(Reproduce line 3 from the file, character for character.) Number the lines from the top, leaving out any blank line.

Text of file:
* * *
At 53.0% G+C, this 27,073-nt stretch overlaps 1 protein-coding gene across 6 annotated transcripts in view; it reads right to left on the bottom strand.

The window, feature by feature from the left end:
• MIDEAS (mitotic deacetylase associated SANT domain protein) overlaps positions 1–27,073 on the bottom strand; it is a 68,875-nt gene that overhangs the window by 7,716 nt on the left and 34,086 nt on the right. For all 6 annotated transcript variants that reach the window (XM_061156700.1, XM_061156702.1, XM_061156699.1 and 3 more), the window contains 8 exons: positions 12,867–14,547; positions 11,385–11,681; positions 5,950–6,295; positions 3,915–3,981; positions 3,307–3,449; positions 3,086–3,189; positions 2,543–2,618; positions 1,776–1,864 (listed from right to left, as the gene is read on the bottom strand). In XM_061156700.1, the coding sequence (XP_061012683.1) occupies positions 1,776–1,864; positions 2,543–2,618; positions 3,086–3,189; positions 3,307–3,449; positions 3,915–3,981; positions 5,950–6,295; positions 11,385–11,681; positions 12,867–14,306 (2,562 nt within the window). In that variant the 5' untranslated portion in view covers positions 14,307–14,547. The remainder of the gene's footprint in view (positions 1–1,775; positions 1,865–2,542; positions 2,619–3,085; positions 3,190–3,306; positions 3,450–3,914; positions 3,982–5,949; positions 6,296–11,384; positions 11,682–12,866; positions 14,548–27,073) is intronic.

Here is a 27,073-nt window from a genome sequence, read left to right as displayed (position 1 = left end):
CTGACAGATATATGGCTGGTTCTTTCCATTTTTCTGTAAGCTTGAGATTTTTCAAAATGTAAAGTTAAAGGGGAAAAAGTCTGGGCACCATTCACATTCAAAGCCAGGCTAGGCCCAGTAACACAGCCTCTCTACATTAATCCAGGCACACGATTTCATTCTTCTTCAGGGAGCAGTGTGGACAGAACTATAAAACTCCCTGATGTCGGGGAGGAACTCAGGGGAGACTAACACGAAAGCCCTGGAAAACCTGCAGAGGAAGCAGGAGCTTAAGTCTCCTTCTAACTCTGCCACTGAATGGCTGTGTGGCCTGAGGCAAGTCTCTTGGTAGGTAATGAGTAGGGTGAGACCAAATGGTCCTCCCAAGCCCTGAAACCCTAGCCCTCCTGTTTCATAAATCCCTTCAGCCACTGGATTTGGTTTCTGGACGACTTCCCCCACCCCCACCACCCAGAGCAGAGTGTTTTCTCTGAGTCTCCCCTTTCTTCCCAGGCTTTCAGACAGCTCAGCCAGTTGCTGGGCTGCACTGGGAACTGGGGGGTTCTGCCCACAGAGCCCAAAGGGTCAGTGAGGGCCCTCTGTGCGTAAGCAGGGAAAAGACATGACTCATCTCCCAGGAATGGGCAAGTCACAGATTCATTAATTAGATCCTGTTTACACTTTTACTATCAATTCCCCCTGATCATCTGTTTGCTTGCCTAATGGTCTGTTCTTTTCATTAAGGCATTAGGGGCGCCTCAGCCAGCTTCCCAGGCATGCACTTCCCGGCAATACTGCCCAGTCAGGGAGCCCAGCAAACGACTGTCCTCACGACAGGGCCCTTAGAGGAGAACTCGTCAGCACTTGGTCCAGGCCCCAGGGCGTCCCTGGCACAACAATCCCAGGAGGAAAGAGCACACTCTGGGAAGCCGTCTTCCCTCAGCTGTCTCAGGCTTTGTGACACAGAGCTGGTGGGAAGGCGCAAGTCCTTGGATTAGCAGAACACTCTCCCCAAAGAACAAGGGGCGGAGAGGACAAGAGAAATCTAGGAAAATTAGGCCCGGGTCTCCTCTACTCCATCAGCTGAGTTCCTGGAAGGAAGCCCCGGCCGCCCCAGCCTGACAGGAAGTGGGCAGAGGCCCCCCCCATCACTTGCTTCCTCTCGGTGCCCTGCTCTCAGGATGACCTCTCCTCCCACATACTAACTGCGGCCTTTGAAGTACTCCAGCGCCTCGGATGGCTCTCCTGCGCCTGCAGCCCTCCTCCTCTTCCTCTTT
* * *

• MIDEAS (mitotic deacetylase associated SANT domain protein) overlaps positions 1–27,073 on the bottom strand; it is a 68,875-nt gene that overhangs the window by 7,716 nt on the left and 34,086 nt on the right. For all 6 annotated transcript variants that reach the window (XM_061156700.1, XM_061156702.1, XM_061156699.1 and 3 more), the window contains 8 exons: positions 12,867–14,547; positions 11,385–11,681; positions 5,950–6,295; positions 3,915–3,981; positions 3,307–3,449; positions 3,086–3,189; positions 2,543–2,618; positions 1,776–1,864 (listed from right to left, as the gene is read on the bottom strand). In XM_061156700.1, the coding sequence (XP_061012683.1) occupies positions 1,776–1,864; positions 2,543–2,618; positions 3,086–3,189; positions 3,307–3,449; positions 3,915–3,981; positions 5,950–6,295; positions 11,385–11,681; positions 12,867–14,306 (2,562 nt within the window). In that variant the 5' untranslated portion in view covers positions 14,307–14,547. The remainder of the gene's footprint in view (positions 1–1,775; positions 1,865–2,542; positions 2,619–3,085; positions 3,190–3,306; positions 3,450–3,914; positions 3,982–5,949; positions 6,296–11,384; positions 11,682–12,866; positions 14,548–27,073) is intronic.